Isabelle Anne Madeleine Huppert (born 16 March 1953) is a French actress who has appeared in more than 90 film and television productions since 1971. She has appeared in 14 films that have been in the official competition at the Cannes Film Festival, and won the Best Actress Award twice, for Violette Nozière (1978) and La pianiste (2001). She is also the most nominated actress for the César Award, with 14 nominations. She won a César Award for Best Actress in 1996 for her performance in La Cérémonie.
Huppert was born in Paris, the daughter of Annick Beau, a teacher of English, and Raymond Huppert, a safe manufacturer. Her father was born Jewish and converted to Catholicism; he was descended from immigrants from Hungary. She was raised in a western suburb of Ville-d'Avray. Huppert was encouraged by her mother to begin acting at a young age, and became a teenage star in Paris. She later attended Versailles Conservatoire, where she won a prize for her acting. She is also an alumna of the National Conservatory of Dramatic Art of Paris, CNSAD.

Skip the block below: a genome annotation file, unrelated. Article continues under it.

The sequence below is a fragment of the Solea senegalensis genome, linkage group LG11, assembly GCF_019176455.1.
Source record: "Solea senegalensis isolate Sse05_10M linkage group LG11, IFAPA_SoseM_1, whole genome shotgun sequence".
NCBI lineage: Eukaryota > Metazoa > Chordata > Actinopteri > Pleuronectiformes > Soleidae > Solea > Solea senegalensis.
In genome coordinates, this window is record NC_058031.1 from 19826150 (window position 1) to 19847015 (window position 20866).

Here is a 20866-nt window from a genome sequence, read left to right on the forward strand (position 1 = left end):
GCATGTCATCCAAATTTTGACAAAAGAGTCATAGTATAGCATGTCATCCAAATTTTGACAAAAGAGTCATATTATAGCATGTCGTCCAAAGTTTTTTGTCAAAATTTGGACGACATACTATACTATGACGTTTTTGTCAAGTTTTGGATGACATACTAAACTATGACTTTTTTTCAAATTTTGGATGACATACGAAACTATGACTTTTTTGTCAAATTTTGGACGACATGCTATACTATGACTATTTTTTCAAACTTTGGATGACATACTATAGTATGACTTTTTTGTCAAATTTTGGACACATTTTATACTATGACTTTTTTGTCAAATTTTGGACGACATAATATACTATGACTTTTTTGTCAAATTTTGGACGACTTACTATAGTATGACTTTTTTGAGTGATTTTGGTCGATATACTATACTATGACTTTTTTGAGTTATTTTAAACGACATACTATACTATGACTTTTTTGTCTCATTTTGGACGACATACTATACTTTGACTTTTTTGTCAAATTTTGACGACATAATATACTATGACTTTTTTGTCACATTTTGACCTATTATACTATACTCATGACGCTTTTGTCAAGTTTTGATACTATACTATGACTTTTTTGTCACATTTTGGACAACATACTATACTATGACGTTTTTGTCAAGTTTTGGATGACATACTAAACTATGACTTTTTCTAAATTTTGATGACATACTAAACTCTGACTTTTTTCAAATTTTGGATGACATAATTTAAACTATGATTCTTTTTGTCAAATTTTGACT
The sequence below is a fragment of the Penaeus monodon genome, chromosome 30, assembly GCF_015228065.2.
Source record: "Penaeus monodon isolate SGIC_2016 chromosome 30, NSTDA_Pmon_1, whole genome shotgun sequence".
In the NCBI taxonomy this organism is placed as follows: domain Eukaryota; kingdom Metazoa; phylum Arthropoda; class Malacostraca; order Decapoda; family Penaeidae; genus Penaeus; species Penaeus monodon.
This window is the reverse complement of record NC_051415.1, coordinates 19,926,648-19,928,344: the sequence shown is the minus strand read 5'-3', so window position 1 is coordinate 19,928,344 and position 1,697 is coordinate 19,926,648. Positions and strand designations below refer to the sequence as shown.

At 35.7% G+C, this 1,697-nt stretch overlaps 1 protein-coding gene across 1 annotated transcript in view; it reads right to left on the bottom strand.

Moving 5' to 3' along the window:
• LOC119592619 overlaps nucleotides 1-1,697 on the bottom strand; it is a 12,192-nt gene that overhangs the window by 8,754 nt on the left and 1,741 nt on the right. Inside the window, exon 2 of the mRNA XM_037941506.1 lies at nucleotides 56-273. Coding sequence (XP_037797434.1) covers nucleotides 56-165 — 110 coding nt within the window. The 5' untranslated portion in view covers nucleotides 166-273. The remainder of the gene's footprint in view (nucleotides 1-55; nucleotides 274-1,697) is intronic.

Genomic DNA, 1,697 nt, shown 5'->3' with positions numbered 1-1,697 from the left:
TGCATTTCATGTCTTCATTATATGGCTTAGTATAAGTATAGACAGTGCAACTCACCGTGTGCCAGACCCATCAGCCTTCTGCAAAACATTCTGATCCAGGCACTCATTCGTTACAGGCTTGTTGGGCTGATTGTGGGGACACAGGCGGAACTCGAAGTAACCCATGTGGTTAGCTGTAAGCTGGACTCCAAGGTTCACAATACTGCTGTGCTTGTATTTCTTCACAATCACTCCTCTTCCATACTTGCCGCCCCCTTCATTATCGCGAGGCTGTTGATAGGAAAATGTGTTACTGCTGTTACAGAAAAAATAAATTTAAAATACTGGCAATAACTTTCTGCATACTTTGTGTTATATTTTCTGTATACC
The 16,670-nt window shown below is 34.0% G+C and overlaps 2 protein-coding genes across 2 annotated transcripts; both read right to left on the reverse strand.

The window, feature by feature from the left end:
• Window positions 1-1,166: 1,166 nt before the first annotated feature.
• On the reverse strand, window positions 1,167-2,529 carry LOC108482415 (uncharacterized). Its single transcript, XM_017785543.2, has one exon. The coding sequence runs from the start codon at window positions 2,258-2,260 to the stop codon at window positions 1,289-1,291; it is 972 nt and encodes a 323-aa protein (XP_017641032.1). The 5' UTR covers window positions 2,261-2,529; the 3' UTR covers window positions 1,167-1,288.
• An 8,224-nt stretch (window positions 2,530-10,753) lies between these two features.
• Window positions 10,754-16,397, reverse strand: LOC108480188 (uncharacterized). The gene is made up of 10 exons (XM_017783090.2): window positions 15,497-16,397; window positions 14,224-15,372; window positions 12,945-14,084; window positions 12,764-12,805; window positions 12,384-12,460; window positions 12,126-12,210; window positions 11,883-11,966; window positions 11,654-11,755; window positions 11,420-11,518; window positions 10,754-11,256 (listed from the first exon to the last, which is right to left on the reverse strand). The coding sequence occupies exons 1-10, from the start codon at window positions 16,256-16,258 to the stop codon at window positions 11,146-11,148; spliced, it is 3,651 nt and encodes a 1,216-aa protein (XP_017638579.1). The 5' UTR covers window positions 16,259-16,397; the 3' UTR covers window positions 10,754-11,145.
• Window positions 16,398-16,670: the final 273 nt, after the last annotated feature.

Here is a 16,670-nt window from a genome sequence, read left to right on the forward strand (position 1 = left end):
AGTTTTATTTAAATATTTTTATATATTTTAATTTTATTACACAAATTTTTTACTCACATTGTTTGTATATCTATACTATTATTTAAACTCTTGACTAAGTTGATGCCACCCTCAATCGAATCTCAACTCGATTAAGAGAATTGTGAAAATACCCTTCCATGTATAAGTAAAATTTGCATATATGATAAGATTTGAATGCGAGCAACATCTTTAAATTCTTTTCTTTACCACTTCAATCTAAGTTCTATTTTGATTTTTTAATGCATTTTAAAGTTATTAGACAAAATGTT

After a successful stage career, she made her film debut in 1972 with Faustine et le bel été, though her television debut was in 1971. Her later appearance in the controversial Les Valseuses (1974) made her increasingly recognized by the public. Her international breakthrough came with La Dentelliere (1977), for which she won a BAFTA award for Most Promising Newcomer to Leading Film Roles. She made her American film debut in Michael Cimino's 1980 film Heaven's Gate, which was a notorious flop at the U.S. box office. Throughout the 1980s, Huppert continued to explore enigmatic and emotionally distant characters, most notably in Maurice Pialat's Loulou (1980), Godard's Sauve qui peut (la vie) (1980), Diane Kurys' Coup de foudre (1983), and Claude Chabrol's Une Affaire de Femmes (1988).